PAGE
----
Leon Govaert is professor in polymer mechanics at Eindhoven University of Technology (TU/e). His research focuses on the mechanical performance of solid polymers and polymer composites (“polymer mechanics”) covering the fields of polymer physics (phenomenology of deformation and its molecular or microstructural origin), polymer science (design of materials with improved performance), and polymer engineering (design of products with optimized performance). The ultimate aim is to develop a methodology that allows quantitative assessment of the short-term (impact) and long-term (fatigue) response of polymer products, taking into account the material’s time-dependent deformation and failure response as well as the influence of processing conditions and changes in performance during practical use (ageing, degradation); methodologies that allow for performance optimization, already in the early stages of design.
Long-term failure of polymers: dealing with the inevitable”
Leon Govaert studied Mechanical Engineering at TU/e, where he obtained his PhD. In addition to his work at TU/e, Leon is also a professor in Mechanics of Polymeric Materials at the faculty of Engineering Technology of the University of Twente. Here, he focuses on research in the area of time-dependent failure of thermoplastic composites. This research is relevant to the reliable application of these materials in lightweight constructions and is a direct extension of his work on polymer mechanics in Eindhoven. Leon is appointed as the permanent organizing chair of the triennial conference series on Deformation, Yield and Fracture of Polymers (DYFP), one of the major international events related to the mechanics of polymeric materials.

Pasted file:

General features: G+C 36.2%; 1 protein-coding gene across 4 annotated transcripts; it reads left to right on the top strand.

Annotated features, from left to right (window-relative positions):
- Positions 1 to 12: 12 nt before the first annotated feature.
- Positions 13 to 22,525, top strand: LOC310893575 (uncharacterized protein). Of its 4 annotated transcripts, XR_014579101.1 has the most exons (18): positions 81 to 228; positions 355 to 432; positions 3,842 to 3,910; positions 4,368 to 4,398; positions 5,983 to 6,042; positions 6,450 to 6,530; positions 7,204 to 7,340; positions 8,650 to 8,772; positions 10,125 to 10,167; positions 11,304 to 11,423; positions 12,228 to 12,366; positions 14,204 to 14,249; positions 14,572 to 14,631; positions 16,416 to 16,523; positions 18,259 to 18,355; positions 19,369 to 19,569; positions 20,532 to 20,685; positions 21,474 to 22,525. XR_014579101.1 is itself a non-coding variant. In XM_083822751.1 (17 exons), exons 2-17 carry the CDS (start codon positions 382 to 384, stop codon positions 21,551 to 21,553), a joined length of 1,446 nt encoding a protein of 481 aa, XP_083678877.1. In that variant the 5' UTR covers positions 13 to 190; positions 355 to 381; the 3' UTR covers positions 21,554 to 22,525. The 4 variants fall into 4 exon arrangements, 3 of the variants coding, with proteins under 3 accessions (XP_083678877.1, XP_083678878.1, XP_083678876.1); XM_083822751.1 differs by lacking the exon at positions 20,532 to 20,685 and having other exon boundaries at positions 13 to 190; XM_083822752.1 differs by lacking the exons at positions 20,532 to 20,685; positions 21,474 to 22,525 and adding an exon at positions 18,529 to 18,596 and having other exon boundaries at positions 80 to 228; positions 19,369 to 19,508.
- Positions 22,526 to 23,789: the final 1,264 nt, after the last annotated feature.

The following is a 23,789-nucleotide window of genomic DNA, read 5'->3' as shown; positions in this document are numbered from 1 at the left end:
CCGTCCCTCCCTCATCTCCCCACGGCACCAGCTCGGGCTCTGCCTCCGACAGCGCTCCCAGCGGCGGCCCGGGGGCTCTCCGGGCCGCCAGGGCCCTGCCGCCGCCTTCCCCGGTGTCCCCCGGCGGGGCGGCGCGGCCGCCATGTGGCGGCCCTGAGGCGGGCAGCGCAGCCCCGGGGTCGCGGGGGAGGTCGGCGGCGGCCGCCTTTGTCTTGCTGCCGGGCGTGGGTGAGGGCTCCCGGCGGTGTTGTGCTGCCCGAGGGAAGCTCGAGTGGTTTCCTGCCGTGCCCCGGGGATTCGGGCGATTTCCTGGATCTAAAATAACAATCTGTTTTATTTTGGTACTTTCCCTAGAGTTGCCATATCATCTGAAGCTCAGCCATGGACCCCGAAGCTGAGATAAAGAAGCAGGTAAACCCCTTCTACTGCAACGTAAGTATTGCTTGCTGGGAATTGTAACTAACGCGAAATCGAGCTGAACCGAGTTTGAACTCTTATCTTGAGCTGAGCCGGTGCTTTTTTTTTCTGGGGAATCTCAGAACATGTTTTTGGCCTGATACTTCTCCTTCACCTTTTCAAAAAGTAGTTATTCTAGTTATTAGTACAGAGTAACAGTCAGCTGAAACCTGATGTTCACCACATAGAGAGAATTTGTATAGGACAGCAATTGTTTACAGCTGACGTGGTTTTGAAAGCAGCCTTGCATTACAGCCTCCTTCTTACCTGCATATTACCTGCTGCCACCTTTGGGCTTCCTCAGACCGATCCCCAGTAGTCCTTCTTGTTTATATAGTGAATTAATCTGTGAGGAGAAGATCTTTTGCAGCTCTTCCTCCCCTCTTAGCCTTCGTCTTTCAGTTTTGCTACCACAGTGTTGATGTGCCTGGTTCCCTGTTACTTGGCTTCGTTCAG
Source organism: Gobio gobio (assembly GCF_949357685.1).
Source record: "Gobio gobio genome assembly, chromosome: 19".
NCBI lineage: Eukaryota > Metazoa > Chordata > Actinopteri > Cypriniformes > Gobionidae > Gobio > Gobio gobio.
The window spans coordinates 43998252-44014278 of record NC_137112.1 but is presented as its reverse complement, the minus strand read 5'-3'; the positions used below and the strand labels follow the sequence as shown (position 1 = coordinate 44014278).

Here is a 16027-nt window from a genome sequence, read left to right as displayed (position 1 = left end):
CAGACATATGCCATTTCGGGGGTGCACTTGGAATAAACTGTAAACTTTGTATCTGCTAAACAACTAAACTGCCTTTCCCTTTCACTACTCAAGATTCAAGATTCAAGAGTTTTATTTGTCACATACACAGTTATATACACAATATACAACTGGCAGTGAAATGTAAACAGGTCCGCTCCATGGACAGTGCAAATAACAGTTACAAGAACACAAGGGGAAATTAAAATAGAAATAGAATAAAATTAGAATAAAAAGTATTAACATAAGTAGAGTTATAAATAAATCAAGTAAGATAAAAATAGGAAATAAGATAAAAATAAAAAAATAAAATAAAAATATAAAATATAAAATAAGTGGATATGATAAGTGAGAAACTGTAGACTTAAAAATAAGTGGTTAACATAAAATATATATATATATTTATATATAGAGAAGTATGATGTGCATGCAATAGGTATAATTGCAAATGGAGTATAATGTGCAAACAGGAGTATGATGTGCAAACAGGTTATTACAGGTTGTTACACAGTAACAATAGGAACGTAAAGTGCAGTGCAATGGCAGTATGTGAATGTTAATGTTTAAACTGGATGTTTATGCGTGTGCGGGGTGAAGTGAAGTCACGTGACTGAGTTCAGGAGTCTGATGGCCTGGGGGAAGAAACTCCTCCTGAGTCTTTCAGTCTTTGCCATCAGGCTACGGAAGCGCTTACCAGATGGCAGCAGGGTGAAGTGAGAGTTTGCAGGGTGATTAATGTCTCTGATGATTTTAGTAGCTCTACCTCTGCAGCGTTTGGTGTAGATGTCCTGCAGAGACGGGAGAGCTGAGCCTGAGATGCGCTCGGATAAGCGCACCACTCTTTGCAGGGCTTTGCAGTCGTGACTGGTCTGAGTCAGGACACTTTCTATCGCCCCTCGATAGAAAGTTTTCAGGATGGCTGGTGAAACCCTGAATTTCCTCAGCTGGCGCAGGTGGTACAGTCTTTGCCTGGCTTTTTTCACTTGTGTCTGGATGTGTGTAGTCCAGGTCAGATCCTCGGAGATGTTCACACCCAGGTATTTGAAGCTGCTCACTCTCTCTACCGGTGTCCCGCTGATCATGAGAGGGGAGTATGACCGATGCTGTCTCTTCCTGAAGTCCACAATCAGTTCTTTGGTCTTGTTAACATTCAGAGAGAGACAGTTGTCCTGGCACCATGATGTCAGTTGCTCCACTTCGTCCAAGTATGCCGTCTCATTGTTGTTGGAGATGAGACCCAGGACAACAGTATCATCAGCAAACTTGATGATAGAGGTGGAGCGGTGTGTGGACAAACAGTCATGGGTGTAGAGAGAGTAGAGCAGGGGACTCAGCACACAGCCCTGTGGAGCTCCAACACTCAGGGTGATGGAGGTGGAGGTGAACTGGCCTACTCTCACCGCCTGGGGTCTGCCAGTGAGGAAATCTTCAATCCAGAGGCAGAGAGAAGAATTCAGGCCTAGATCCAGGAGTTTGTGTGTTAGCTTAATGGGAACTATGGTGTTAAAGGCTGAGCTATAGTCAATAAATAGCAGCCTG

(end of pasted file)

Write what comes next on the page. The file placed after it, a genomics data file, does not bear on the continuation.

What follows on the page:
Mechanical performance of polymer systems: The relation between structure and propertiesProgress in Polymer Science (2005)
Predicting the long-term mechanical performance of polycarbonate from thermal history during injection moldingMacromolecular Materials and Engineering (2009)
Rate- and temperature-dependent strain hardening of polycarbonateJournal of Polymer Science, Part B: Polymer Physics (2012)
The prediction of mechanical performance of isotactic polypropylene on the basis of processing conditionsPolymer (2016)
Competition between plasticity-controlled and crack-growth controlled failure in static and cyclic fatigue of thermoplastic polymer systemsPolymer Testing (2016)
Current Educational Activities
No ancillary activities